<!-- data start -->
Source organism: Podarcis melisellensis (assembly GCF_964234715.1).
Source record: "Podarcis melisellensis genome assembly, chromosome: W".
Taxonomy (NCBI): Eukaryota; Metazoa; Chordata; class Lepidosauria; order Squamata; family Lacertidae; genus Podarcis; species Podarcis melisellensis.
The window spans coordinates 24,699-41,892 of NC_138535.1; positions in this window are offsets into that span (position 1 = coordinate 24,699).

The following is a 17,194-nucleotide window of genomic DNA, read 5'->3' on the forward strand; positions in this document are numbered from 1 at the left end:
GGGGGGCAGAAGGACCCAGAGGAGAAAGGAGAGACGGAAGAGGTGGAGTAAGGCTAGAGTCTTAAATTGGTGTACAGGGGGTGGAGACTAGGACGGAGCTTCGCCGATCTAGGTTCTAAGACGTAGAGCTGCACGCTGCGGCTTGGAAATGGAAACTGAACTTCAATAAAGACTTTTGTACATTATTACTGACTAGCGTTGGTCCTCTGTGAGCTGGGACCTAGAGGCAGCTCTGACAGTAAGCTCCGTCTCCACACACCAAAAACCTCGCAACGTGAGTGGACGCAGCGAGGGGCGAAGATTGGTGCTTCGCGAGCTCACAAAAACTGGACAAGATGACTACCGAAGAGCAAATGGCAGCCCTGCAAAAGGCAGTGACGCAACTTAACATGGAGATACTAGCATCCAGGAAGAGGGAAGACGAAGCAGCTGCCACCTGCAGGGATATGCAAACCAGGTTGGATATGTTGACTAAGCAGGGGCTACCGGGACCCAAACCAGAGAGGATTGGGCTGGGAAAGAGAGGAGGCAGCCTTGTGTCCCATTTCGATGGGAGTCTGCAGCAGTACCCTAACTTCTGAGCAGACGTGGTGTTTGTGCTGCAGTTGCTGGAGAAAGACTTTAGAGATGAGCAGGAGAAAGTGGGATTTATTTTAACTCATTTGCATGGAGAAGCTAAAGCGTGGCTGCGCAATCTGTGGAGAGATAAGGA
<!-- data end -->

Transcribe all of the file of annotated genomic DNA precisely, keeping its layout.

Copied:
Source organism: Podarcis melisellensis (assembly GCF_964234715.1).
Source record: "Podarcis melisellensis genome assembly, chromosome: W".
Taxonomy (NCBI): Eukaryota; Metazoa; Chordata; class Lepidosauria; order Squamata; family Lacertidae; genus Podarcis; species Podarcis melisellensis.
The window spans coordinates 24,699-41,892 of NC_138535.1; positions in this window are offsets into that span (position 1 = coordinate 24,699).

The following is a 17,194-nucleotide window of genomic DNA, read 5'->3' on the forward strand; positions in this document are numbered from 1 at the left end:
GGGGGGCAGAAGGACCCAGAGGAGAAAGGAGAGACGGAAGAGGTGGAGTAAGGCTAGAGTCTTAAATTGGTGTACAGGGGGTGGAGACTAGGACGGAGCTTCGCCGATCTAGGTTCTAAGACGTAGAGCTGCACGCTGCGGCTTGGAAATGGAAACTGAACTTCAATAAAGACTTTTGTACATTATTACTGACTAGCGTTGGTCCTCTGTGAGCTGGGACCTAGAGGCAGCTCTGACAGTAAGCTCCGTCTCCACACACCAAAAACCTCGCAACGTGAGTGGACGCAGCGAGGGGCGAAGATTGGTGCTTCGCGAGCTCACAAAAACTGGACAAGATGACTACCGAAGAGCAAATGGCAGCCCTGCAAAAGGCAGTGACGCAACTTAACATGGAGATACTAGCATCCAGGAAGAGGGAAGACGAAGCAGCTGCCACCTGCAGGGATATGCAAACCAGGTTGGATATGTTGACTAAGCAGGGGCTACCGGGACCCAAACCAGAGAGGATTGGGCTGGGAAAGAGAGGAGGCAGCCTTGTGTCCCATTTCGATGGGAGTCTGCAGCAGTACCCTAACTTCTGAGCAGACGTGGTGTTTGTGCTGCAGTTGCTGGAGAAAGACTTTAGAGATGAGCAGGAGAAAGTGGGATTTATTTTAACTCATTTGCATGGAGAAGCTAAAGCGTGGCTGCGCAATCTGTGGAGAGATAAGGA